• The bill does not cut Farm Bill conservation programs, marking the first time in a decade that funding for Farm Bill conservation programs has been left entirely intact in an appropriations bill
  • Conservation Operations are funded at $874.1 million, very close to what the National Wildlife Federation had been seeking.
  • Unfortunately, the bill seeks to legislate science by requiring the Environmental Protection Agency to treat all biomass energy as “carbon neutral” no matter how much climate pollution it releases or how many years it takes for trees to regrow. The National Wildlife Federation will keep pushing for sustainable biomass energy policies.

Wildlife Conservation

Impacted species include, but are not limited to: swallow-tailed kite, Louisiana black bear, Canada lynx

Lynx/Credit: Laura Lorman

  • Land and Water Conservation Fund gets a $25 million increase ($400 million to $425 million).
  • State and Tribal Wildlife Grants, the nation’s core program to fund states and tribes to prevent wildlife from becoming endangered, increased by $1 million a year. NWF will continue pushing for the Recovering America’s Wildlife Act, which will redirect $1.3 billion of existing revenue annually to state-led wildlife conservation efforts.
  • As detailed above, the fire fix funding mechanism included to increase US Forest Service funding for fighting catastrophic wildfires, without taking money from other non-fire purposes like conservation.
  • The final bill does NOT include a rider that would’ve forced construction of the $400 million Yazoo Pumps in Mississippi, as NWF’s Lacey McCormick called it, “what may be the world’s largest hydraulic pumping station to destroy 200,000 acres of wetlands for no discernable benefit.” Sen. Tom Carper in particular fought to keep the Yazoo Pumps out of the final bill. NWF will continue opposing this proposal that would damage or destroy an area of wetlands larger than all five boroughs of New York City.

Climate and Clean Energy

Impacted species included, but are not limited to: loggerhead sea turtle, piping plover, moose, wolverine, polar bears, snowshoe hares, pika, brook trout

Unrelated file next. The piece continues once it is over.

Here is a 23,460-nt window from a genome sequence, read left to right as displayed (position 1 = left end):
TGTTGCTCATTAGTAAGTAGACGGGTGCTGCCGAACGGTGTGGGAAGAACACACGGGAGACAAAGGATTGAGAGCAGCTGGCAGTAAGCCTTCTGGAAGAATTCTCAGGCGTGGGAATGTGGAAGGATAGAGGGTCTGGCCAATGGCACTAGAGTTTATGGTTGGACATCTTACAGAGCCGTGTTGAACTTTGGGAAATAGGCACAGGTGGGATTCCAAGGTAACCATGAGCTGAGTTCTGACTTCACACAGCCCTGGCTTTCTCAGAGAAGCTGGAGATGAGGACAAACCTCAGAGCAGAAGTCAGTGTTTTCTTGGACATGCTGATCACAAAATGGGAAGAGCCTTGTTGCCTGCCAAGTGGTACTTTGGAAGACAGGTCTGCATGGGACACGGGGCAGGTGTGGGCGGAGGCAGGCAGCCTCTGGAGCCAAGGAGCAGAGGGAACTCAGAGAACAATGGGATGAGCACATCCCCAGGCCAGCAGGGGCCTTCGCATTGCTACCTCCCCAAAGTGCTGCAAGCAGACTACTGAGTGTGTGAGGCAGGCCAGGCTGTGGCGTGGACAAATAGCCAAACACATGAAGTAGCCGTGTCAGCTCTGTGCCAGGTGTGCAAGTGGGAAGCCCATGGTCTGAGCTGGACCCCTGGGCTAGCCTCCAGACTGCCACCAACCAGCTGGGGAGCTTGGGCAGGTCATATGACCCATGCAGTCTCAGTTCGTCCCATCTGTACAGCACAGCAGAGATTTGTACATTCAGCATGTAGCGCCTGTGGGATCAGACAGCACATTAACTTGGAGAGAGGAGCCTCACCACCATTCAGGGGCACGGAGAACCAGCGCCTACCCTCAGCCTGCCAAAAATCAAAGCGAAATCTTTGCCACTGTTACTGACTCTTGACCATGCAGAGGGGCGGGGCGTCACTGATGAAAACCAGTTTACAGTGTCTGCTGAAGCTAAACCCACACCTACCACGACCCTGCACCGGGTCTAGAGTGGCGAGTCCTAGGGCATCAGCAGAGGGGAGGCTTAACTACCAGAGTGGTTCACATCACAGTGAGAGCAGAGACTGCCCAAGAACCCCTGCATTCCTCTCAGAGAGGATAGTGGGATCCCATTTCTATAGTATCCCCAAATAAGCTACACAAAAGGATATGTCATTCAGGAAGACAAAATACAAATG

Piping Plover/Credit: Nature Framingham

  • The Department of Energy’s Office of Energy Efficiency and Renewable Energy gets a $200 million increase.
  • US Geological Survey funding for Climate Science Centers – now called National and Regional Climate Adaptation and Science Centers – remains at FY17 levels, which is good as the President’s budget proposed cuts.
  • $3.6 billion is included for the Low-Income Home Energy Assistance (LIHEAP) Program, which is $250 million more than the FY17 level.
  • Just as important as what’s in this bill – what it does NOT include. There were a series of attacks that could’ve made it into the final bill but were kept out by Congressional clean energy and climate champions. Here’s a list of those wins:
    • No provision included to block spending on the Bureau of Land Management’s 2016 rule to limit methane waste from oil and gas wells on public & tribal lands.
    • No provision included to block or delay implementation of updated ozone air pollution standards (EPA).
    • No provision included to block use of a social cost of carbon metric in writing climate change rules.
    • No provision prohibiting the use of funds for activities related to wind turbines off of Maryland’s coastline.
    • No provision prohibiting EPA from using funds to implement Section 115 of the Clean Air Act (regarding transboundary international pollution).
    • No provision prohibiting EPA from implementing its 2016 methane pollution rule for oil and gas facilities.
    • No provision included to prohibit funds for the Green Climate Fund, which assists developing nations with climate adaptation and mitigation practices.

Environmental Education Wins

  • EPA’s Office of Environmental Education is funded at $8.7 million, maintaining 2017 levels for the National Environmental Education Act.
  • NOAA’s Bay Watershed Education and Training and Environmental Literacy Program grants received a combined $12.5 million.
  • Title IVA of the Every Student Succeeds Act (ESSA), Student Support and Academic Enrichment Grants, are funded at $1.1 billion, a $700 million increase over 2017. These formula grants will give school districts nation-wide flexibility to support a wide range of programs, including environmental education, and field-based, hands on, and service learning opportunities to support STEM skills.
  • Title IVB of ESSA, 21st Century Community Learning Centers, received level funding of $1.2 billion to support afterschool and out of school time programing, including environmental literacy.